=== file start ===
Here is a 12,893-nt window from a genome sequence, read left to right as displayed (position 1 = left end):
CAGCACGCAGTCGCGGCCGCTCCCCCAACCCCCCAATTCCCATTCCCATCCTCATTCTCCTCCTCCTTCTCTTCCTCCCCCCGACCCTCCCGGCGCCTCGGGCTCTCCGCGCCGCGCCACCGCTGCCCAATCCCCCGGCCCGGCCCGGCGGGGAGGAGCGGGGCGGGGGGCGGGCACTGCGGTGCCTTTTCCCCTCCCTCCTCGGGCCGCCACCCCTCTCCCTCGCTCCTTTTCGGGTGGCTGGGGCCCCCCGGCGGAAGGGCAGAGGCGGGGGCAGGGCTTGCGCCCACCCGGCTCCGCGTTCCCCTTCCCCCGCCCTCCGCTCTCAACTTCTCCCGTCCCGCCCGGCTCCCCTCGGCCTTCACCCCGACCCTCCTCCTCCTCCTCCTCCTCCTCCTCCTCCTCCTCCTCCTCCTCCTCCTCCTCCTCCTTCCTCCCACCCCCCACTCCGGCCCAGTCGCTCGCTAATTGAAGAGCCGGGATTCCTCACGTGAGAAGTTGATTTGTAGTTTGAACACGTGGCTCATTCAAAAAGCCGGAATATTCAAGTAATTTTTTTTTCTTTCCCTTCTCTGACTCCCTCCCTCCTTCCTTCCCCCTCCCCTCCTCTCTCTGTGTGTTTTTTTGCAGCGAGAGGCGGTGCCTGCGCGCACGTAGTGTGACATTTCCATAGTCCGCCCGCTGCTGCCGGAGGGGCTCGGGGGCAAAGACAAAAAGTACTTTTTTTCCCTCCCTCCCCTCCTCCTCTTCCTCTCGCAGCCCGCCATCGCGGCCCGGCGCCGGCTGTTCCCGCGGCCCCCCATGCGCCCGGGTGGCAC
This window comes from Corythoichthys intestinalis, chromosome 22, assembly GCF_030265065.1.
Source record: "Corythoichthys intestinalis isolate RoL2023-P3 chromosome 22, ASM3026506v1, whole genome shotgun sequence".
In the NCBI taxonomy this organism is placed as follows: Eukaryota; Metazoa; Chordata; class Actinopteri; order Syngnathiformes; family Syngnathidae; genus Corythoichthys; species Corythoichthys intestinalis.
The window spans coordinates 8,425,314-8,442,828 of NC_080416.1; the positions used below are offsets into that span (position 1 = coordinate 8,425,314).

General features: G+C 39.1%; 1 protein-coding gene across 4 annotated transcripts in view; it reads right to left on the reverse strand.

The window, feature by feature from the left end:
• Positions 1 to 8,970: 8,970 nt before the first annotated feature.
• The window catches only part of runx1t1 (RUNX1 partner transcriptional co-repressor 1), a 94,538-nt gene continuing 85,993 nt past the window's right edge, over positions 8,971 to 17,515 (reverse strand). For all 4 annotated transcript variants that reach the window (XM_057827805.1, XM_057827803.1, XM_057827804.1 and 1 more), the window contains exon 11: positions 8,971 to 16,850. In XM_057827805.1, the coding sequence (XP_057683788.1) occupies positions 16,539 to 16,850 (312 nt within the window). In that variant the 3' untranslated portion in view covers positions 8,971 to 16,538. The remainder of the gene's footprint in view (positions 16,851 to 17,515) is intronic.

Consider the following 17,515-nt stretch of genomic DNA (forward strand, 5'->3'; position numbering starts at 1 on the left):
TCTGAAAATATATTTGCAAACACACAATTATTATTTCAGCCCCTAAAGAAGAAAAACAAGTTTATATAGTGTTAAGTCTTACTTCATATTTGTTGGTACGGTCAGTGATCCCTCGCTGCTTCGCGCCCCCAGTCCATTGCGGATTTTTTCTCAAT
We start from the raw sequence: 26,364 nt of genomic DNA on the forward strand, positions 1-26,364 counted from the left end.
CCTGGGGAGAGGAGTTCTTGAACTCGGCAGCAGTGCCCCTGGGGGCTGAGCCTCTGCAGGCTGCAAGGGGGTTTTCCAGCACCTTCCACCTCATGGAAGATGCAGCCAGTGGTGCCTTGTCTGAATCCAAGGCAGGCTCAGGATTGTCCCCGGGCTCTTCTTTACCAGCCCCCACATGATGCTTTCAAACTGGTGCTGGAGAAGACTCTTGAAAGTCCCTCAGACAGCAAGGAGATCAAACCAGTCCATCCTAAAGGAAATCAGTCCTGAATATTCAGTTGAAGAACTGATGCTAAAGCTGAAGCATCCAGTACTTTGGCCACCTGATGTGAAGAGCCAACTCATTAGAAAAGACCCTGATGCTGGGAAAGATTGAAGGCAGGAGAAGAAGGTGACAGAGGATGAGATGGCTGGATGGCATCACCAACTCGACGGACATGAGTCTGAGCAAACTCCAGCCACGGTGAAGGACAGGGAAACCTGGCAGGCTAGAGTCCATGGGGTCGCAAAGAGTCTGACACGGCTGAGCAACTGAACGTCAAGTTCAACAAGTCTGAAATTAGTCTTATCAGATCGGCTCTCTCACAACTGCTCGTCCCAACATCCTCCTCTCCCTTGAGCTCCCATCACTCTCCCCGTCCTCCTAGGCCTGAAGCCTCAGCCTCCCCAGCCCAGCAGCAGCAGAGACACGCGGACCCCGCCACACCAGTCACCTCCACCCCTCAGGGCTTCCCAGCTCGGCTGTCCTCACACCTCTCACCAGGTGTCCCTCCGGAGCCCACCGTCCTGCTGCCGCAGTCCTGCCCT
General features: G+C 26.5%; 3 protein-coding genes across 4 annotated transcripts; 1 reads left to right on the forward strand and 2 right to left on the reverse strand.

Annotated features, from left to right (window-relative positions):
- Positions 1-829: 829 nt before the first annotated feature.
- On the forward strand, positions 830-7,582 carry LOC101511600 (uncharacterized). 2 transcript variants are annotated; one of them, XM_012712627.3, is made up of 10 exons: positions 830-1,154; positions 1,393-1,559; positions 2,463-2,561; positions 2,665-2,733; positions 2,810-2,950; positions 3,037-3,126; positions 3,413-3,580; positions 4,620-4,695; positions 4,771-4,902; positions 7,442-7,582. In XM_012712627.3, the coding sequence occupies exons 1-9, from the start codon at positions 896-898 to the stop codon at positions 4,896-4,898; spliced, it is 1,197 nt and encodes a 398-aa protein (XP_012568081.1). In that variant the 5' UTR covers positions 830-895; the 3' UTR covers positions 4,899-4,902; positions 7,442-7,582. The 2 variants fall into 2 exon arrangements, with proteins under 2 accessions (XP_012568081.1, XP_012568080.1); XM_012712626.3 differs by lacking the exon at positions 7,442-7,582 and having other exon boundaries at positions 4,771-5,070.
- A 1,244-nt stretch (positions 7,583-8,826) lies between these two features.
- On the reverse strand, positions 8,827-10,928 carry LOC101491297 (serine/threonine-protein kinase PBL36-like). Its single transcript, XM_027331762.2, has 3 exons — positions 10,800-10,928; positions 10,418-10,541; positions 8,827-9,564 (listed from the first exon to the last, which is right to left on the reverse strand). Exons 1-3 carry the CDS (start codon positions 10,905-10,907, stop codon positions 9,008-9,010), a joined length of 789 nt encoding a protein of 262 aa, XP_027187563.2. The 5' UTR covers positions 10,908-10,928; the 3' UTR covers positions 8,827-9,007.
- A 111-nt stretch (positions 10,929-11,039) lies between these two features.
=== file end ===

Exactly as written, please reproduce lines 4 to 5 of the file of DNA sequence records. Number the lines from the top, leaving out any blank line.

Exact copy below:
Source record: "Corythoichthys intestinalis isolate RoL2023-P3 chromosome 22, ASM3026506v1, whole genome shotgun sequence".
In the NCBI taxonomy this organism is placed as follows: Eukaryota; Metazoa; Chordata; class Actinopteri; order Syngnathiformes; family Syngnathidae; genus Corythoichthys; species Corythoichthys intestinalis.